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I am trying to simultaneously cluster and visualize text documents using Self-organizing maps. Since text documents can be represented in various ways (vector space model, GloVe etc), I am trying to figure out how to tell which representation generates the best map. Measures like Quantization error etc., determine the goodness of the map given a dataset. However, they are not useful for quantitatively telling which representation gives a better output.

Is there a quantitative measure to compare the maps generated using different representations (for example, Tf-idf and GloVe) and tell for which representation the output is better?

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  • $\begingroup$ Use something else, SOM are so outdated... A basic autoencoder does better and has a more continuous nD space. $\endgroup$ – Matthieu Brucher Jan 22 '19 at 14:16
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From Wikipedia:

A self-organizing map (SOM) or self-organizing feature map (SOFM) is a type of artificial neural network (ANN) that is trained using unsupervised learning to produce a low-dimensional (typically two-dimensional), discretized representation of the input space of the training samples, called a map, and is therefore a method to do dimensionality reduction.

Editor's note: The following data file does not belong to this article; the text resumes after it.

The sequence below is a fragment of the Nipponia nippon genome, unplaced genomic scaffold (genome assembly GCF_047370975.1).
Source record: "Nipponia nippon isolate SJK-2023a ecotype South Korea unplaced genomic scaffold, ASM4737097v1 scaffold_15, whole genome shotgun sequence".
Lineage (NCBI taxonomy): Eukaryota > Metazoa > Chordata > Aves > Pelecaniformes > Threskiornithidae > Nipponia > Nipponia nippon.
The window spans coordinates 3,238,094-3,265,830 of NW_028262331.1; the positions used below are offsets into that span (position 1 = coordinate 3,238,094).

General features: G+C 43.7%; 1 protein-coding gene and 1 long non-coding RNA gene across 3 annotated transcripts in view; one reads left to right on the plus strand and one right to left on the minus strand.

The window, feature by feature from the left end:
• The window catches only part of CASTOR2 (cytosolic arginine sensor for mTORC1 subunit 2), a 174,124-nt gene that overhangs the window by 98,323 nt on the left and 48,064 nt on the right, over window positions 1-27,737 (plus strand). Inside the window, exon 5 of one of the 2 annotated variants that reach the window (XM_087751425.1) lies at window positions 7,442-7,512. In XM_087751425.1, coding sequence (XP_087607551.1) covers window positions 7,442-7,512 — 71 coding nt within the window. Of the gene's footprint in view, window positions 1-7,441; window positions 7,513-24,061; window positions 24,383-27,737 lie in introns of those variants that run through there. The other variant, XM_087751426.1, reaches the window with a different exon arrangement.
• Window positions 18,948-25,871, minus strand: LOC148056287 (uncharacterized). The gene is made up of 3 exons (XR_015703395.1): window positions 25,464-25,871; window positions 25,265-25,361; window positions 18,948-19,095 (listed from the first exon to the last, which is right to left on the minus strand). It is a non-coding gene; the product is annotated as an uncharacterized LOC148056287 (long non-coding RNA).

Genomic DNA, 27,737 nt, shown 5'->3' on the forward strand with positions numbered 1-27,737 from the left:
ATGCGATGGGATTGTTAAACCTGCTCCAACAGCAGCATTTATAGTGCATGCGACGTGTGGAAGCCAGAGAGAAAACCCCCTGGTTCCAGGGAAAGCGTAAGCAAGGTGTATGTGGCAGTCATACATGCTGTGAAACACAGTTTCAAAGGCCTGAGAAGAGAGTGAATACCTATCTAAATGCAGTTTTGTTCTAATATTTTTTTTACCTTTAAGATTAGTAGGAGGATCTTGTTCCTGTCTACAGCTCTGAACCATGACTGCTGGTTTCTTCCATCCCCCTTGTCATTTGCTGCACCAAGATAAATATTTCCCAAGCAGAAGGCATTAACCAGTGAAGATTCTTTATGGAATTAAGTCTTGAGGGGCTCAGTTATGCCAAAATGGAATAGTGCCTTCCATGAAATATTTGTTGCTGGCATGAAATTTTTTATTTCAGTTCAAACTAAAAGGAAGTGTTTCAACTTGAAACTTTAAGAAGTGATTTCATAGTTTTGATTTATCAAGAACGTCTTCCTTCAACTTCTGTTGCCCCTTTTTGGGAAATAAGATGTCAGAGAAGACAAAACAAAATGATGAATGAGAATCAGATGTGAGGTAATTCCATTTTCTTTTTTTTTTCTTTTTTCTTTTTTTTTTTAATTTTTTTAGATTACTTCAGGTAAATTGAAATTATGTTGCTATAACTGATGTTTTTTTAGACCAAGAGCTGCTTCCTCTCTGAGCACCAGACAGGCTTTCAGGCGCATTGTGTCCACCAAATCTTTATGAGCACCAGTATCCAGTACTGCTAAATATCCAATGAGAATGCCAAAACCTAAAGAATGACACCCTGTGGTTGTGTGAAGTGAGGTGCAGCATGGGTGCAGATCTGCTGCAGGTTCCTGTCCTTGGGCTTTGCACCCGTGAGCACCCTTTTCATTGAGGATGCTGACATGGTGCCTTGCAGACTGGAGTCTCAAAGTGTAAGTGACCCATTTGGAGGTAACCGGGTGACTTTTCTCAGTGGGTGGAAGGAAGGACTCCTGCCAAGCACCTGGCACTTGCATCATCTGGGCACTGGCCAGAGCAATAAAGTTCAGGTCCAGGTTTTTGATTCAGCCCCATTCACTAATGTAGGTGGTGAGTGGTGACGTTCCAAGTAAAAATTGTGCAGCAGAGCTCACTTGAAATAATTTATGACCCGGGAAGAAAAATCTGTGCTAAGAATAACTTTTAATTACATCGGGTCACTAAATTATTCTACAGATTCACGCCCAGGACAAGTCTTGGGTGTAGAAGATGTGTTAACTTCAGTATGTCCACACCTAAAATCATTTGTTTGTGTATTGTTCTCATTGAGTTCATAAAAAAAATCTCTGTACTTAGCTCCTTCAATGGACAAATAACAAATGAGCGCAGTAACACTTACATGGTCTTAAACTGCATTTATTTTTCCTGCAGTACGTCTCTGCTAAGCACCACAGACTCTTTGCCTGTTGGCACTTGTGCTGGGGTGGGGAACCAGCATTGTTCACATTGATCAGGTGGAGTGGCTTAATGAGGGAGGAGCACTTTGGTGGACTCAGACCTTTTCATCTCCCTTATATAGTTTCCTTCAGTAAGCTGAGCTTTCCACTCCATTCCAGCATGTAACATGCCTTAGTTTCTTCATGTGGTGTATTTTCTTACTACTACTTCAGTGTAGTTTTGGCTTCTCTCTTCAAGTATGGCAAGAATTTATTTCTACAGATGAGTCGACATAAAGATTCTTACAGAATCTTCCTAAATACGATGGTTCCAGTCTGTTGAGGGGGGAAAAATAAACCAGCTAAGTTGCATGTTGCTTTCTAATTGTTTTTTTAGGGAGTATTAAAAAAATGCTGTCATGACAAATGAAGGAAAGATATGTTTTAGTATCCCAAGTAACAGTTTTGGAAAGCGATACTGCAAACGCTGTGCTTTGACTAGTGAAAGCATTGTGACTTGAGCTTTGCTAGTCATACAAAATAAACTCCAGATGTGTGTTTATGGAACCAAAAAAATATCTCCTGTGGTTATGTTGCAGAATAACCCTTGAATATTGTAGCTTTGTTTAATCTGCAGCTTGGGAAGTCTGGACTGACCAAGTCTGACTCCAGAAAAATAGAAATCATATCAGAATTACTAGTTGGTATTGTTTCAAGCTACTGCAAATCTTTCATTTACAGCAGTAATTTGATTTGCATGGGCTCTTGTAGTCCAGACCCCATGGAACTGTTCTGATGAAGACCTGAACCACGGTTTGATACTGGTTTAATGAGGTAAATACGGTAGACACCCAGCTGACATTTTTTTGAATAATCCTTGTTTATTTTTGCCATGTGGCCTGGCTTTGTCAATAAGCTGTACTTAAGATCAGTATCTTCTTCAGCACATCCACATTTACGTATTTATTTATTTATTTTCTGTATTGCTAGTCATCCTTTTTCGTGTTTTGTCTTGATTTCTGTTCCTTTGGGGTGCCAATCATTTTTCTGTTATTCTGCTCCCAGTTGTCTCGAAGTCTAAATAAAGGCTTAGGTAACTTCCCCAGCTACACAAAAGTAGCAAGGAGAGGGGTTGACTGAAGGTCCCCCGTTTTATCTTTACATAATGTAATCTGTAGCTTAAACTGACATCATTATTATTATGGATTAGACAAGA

So you only have the original data itself; no additional data (like labels in a supervised setting). If you are also say the result has to have two dimensions, you basically look at functions

$$f: X \rightarrow \mathbb{R}^2$$

where $X \subsetneq \mathbb{R}^n$ in most cases. You already mentioned quantization error.

Up to my knowledge there is nothing better measure which does not include getting more knowledge about the data itself by human inspection / using other datasets.

With human inspection you can, of course, tell for a given dataset and a given human if one mapping seems to make more sense.

You might also consider other dimensionality reduction techniques:

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